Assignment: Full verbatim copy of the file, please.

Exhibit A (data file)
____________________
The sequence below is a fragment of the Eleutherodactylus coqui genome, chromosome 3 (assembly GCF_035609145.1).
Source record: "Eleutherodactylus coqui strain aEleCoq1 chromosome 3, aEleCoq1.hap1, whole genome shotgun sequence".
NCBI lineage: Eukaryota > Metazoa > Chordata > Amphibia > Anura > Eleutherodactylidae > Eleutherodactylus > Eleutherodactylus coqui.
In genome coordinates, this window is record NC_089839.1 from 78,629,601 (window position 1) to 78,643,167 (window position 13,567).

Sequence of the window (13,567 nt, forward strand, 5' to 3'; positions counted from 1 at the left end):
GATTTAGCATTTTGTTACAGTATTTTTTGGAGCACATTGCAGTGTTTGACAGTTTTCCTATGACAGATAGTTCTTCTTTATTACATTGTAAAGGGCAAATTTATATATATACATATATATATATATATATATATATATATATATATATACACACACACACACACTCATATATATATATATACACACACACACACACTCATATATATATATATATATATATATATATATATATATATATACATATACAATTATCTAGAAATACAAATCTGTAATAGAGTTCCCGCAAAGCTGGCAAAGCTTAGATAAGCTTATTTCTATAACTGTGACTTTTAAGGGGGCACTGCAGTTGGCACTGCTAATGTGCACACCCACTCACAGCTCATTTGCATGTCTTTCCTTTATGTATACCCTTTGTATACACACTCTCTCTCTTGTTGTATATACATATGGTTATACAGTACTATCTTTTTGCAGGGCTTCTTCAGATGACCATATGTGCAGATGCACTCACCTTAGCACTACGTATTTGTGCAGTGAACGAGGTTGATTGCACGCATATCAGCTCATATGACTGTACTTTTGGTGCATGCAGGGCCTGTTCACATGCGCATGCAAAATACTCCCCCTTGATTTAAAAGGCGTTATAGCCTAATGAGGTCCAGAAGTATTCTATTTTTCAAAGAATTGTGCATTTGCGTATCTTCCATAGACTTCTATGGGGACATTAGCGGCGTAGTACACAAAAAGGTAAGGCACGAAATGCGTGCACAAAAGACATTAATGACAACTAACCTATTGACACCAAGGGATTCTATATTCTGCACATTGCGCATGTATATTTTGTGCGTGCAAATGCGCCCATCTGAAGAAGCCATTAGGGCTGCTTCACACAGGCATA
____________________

The sequence below is a fragment of the Eleutherodactylus coqui genome, chromosome 3 (assembly GCF_035609145.1).
Source record: "Eleutherodactylus coqui strain aEleCoq1 chromosome 3, aEleCoq1.hap1, whole genome shotgun sequence".
NCBI lineage: Eukaryota > Metazoa > Chordata > Amphibia > Anura > Eleutherodactylidae > Eleutherodactylus > Eleutherodactylus coqui.
In genome coordinates, this window is record NC_089839.1 from 78,629,601 (window position 1) to 78,643,167 (window position 13,567).

Sequence of the window (13,567 nt, forward strand, 5' to 3'; positions counted from 1 at the left end):
GATTTAGCATTTTGTTACAGTATTTTTTGGAGCACATTGCAGTGTTTGACAGTTTTCCTATGACAGATAGTTCTTCTTTATTACATTGTAAAGGGCAAATTTATATATATACATATATATATATATATATATATATATATATATATATACACACACACACACACTCATATATATATATATACACACACACACACACTCATATATATATATATATATATATATATATATATATATATATACATATACAATTATCTAGAAATACAAATCTGTAATAGAGTTCCCGCAAAGCTGGCAAAGCTTAGATAAGCTTATTTCTATAACTGTGACTTTTAAGGGGGCACTGCAGTTGGCACTGCTAATGTGCACACCCACTCACAGCTCATTTGCATGTCTTTCCTTTATGTATACCCTTTGTATACACACTCTCTCTCTTGTTGTATATACATATGGTTATACAGTACTATCTTTTTGCAGGGCTTCTTCAGATGACCATATGTGCAGATGCACTCACCTTAGCACTACGTATTTGTGCAGTGAACGAGGTTGATTGCACGCATATCAGCTCATATGACTGTACTTTTGGTGCATGCAGGGCCTGTTCACATGCGCATGCAAAATACTCCCCCTTGATTTAAAAGGCGTTATAGCCTAATGAGGTCCAGAAGTATTCTATTTTTCAAAGAATTGTGCATTTGCGTATCTTCCATAGACTTCTATGGGGACATTAGCGGCGTAGTACACAAAAAGGTAAGGCACGAAATGCGTGCACAAAAGACATTAATGACAACTAACCTATTGACACCAAGGGATTCTATATTCTGCACATTGCGCATGTATATTTTGTGCGTGCAAATGCGCCCATCTGAAGAAGCCATTAGGGCTGCTTCACACAGGCATA